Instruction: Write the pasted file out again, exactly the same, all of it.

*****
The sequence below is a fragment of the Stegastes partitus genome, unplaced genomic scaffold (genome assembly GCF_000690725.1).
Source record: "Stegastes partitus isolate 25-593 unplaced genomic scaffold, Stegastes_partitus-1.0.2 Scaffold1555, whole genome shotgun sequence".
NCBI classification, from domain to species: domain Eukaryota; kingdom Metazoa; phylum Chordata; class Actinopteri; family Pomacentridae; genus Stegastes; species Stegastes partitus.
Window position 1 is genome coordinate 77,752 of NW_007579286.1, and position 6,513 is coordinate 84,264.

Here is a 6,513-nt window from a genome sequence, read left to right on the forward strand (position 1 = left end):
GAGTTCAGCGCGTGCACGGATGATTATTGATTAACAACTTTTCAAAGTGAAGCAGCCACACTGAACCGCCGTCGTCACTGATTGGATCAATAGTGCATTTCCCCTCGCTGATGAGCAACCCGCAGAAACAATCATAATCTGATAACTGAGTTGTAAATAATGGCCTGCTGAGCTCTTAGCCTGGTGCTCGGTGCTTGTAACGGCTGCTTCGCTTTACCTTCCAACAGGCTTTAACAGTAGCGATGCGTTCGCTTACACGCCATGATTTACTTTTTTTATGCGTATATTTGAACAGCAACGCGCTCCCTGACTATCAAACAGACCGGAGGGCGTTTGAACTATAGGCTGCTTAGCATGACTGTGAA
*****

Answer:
The sequence below is a fragment of the Stegastes partitus genome, unplaced genomic scaffold (genome assembly GCF_000690725.1).
Source record: "Stegastes partitus isolate 25-593 unplaced genomic scaffold, Stegastes_partitus-1.0.2 Scaffold1555, whole genome shotgun sequence".
NCBI classification, from domain to species: domain Eukaryota; kingdom Metazoa; phylum Chordata; class Actinopteri; family Pomacentridae; genus Stegastes; species Stegastes partitus.
Window position 1 is genome coordinate 77,752 of NW_007579286.1, and position 6,513 is coordinate 84,264.

Here is a 6,513-nt window from a genome sequence, read left to right on the forward strand (position 1 = left end):
GAGTTCAGCGCGTGCACGGATGATTATTGATTAACAACTTTTCAAAGTGAAGCAGCCACACTGAACCGCCGTCGTCACTGATTGGATCAATAGTGCATTTCCCCTCGCTGATGAGCAACCCGCAGAAACAATCATAATCTGATAACTGAGTTGTAAATAATGGCCTGCTGAGCTCTTAGCCTGGTGCTCGGTGCTTGTAACGGCTGCTTCGCTTTACCTTCCAACAGGCTTTAACAGTAGCGATGCGTTCGCTTACACGCCATGATTTACTTTTTTTATGCGTATATTTGAACAGCAACGCGCTCCCTGACTATCAAACAGACCGGAGGGCGTTTGAACTATAGGCTGCTTAGCATGACTGTGAA